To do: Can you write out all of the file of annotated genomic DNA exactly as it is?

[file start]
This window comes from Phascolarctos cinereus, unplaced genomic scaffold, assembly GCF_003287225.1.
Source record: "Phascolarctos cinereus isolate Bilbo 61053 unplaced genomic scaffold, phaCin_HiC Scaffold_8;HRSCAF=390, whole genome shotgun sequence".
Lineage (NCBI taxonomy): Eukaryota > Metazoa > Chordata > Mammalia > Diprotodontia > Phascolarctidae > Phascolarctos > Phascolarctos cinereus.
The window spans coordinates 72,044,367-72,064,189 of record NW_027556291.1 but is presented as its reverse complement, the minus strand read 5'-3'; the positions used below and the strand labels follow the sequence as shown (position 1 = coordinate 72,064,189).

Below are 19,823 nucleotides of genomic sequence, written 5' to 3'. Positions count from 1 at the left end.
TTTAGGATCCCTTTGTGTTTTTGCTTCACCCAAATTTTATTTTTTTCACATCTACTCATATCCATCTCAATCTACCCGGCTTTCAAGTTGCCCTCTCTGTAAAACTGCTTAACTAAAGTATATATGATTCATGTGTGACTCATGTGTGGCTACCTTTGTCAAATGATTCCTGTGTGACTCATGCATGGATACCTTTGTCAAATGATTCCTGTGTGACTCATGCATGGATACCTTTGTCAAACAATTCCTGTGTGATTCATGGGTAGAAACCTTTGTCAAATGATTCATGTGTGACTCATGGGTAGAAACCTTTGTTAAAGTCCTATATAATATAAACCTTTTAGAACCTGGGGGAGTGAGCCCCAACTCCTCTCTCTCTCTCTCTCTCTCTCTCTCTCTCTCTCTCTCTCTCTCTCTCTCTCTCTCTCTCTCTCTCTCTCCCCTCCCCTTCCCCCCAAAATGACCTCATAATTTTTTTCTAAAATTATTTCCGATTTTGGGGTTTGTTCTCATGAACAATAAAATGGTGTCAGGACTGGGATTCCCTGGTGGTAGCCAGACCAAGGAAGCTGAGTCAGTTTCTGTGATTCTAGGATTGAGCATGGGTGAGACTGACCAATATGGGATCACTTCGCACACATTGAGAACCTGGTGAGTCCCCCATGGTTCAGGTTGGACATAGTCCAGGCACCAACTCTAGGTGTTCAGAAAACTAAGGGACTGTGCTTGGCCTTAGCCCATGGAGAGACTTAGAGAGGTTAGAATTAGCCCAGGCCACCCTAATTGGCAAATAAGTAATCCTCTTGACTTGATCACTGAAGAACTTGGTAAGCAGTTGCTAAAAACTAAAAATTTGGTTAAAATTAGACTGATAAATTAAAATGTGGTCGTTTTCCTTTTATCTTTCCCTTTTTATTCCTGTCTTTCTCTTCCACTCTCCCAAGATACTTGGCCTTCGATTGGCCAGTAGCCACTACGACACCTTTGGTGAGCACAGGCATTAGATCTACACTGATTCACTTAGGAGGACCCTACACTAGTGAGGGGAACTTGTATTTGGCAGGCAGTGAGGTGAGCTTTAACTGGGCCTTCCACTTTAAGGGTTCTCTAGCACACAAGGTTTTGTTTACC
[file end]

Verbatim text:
This window comes from Phascolarctos cinereus, unplaced genomic scaffold, assembly GCF_003287225.1.
Source record: "Phascolarctos cinereus isolate Bilbo 61053 unplaced genomic scaffold, phaCin_HiC Scaffold_8;HRSCAF=390, whole genome shotgun sequence".
Lineage (NCBI taxonomy): Eukaryota > Metazoa > Chordata > Mammalia > Diprotodontia > Phascolarctidae > Phascolarctos > Phascolarctos cinereus.
The window spans coordinates 72,044,367-72,064,189 of record NW_027556291.1 but is presented as its reverse complement, the minus strand read 5'-3'; the positions used below and the strand labels follow the sequence as shown (position 1 = coordinate 72,064,189).

Below are 19,823 nucleotides of genomic sequence, written 5' to 3'. Positions count from 1 at the left end.
TTTAGGATCCCTTTGTGTTTTTGCTTCACCCAAATTTTATTTTTTTCACATCTACTCATATCCATCTCAATCTACCCGGCTTTCAAGTTGCCCTCTCTGTAAAACTGCTTAACTAAAGTATATATGATTCATGTGTGACTCATGTGTGGCTACCTTTGTCAAATGATTCCTGTGTGACTCATGCATGGATACCTTTGTCAAATGATTCCTGTGTGACTCATGCATGGATACCTTTGTCAAACAATTCCTGTGTGATTCATGGGTAGAAACCTTTGTCAAATGATTCATGTGTGACTCATGGGTAGAAACCTTTGTTAAAGTCCTATATAATATAAACCTTTTAGAACCTGGGGGAGTGAGCCCCAACTCCTCTCTCTCTCTCTCTCTCTCTCTCTCTCTCTCTCTCTCTCTCTCTCTCTCTCTCTCTCTCTCTCTCTCTCCCCTCCCCTTCCCCCCAAAATGACCTCATAATTTTTTTCTAAAATTATTTCCGATTTTGGGGTTTGTTCTCATGAACAATAAAATGGTGTCAGGACTGGGATTCCCTGGTGGTAGCCAGACCAAGGAAGCTGAGTCAGTTTCTGTGATTCTAGGATTGAGCATGGGTGAGACTGACCAATATGGGATCACTTCGCACACATTGAGAACCTGGTGAGTCCCCCATGGTTCAGGTTGGACATAGTCCAGGCACCAACTCTAGGTGTTCAGAAAACTAAGGGACTGTGCTTGGCCTTAGCCCATGGAGAGACTTAGAGAGGTTAGAATTAGCCCAGGCCACCCTAATTGGCAAATAAGTAATCCTCTTGACTTGATCACTGAAGAACTTGGTAAGCAGTTGCTAAAAACTAAAAATTTGGTTAAAATTAGACTGATAAATTAAAATGTGGTCGTTTTCCTTTTATCTTTCCCTTTTTATTCCTGTCTTTCTCTTCCACTCTCCCAAGATACTTGGCCTTCGATTGGCCAGTAGCCACTACGACACCTTTGGTGAGCACAGGCATTAGATCTACACTGATTCACTTAGGAGGACCCTACACTAGTGAGGGGAACTTGTATTTGGCAGGCAGTGAGGTGAGCTTTAACTGGGCCTTCCACTTTAAGGGTTCTCTAGCACACAAGGTTTTGTTTACC